A consistently intelligent (or at least bright), coherently constructed comedy that is on occasion a rather pointed critique of the American education system in the…
"Silent Fall" is a thriller about an autistic little boy who witnesses the murder of his parents. He'd make a great witness, if only he would talk. I was reminded of a TV report I saw recently about a parrot that witnessed a murder. The parrot talked, but was it admissible as a witness? Psychiatrist Jack Reiner (Richard Dreyfuss), uses a deck of cards while explaining the boy to his older sister Sylvie (Liv Tyler). Let's say the solution to the murder is the Queen. You or I might be reminded of it by a million things. But Tim can only get to the Queen from the Jack. And he can only get to the Jack from the 10.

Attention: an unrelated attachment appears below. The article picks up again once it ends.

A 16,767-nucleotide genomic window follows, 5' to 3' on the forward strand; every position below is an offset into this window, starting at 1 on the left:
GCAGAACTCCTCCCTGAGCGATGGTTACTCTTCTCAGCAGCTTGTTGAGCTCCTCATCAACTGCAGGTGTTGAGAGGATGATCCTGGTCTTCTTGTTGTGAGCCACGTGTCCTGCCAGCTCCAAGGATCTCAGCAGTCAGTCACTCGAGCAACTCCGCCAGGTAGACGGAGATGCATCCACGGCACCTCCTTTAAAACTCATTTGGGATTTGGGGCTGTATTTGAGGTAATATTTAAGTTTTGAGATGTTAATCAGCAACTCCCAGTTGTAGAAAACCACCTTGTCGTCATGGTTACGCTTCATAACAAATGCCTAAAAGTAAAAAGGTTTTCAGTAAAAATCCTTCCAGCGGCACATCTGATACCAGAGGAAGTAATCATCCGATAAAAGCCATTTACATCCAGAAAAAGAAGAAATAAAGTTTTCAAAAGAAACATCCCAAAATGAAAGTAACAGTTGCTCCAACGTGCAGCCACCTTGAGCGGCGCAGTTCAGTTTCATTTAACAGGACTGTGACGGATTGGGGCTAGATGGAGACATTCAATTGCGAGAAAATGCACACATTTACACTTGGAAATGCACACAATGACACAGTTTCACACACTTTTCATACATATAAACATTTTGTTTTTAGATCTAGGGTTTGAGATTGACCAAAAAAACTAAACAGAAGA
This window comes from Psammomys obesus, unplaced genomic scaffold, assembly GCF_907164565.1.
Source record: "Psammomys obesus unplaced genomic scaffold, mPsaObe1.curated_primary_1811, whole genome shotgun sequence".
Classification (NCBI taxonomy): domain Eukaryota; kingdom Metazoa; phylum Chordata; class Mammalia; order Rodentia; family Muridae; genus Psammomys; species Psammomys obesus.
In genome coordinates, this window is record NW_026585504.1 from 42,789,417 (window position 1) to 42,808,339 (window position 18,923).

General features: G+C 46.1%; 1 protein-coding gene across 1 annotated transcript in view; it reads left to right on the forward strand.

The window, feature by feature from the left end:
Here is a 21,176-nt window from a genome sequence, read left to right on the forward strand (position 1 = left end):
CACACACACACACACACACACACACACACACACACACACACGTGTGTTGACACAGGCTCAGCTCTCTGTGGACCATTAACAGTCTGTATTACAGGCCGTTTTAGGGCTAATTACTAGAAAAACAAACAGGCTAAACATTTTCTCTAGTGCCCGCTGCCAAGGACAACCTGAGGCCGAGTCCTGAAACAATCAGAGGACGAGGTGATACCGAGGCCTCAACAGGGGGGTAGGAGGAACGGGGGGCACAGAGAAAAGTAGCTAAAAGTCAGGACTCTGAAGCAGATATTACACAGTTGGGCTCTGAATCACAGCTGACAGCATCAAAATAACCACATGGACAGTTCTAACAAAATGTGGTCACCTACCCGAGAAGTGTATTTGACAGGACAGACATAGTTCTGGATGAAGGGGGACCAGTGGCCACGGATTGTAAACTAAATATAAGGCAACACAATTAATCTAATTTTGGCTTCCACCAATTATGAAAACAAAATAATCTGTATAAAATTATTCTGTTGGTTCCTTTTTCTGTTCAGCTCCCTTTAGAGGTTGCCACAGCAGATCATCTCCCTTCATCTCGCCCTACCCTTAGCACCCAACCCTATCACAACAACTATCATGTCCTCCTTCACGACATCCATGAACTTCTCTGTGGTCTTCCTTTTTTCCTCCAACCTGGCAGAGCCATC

And so on, all the way back to the Ace - which is, in a sense, what the psychiatrist is searching for.
"Silent Fall" approaches this story in a solemn way, in one of those productions where everybody lives in big houses surrounded by autumnal woods, and spends a lot of time walking by the sides of lakes. The Dreyfuss character has retired from treating children after a child died while under his care. Now he's hauled out of retirement by the local sheriff (J.T. Walsh, playing a nice guy for a change).
The parents of Sylvie and Tim have been found brutally slashed to death in their bedroom. When the cops arrive, Tim is swinging a bloody knife and Sylvie is cowering in the closet. She saw the killer, a man who escaped before she could ID him.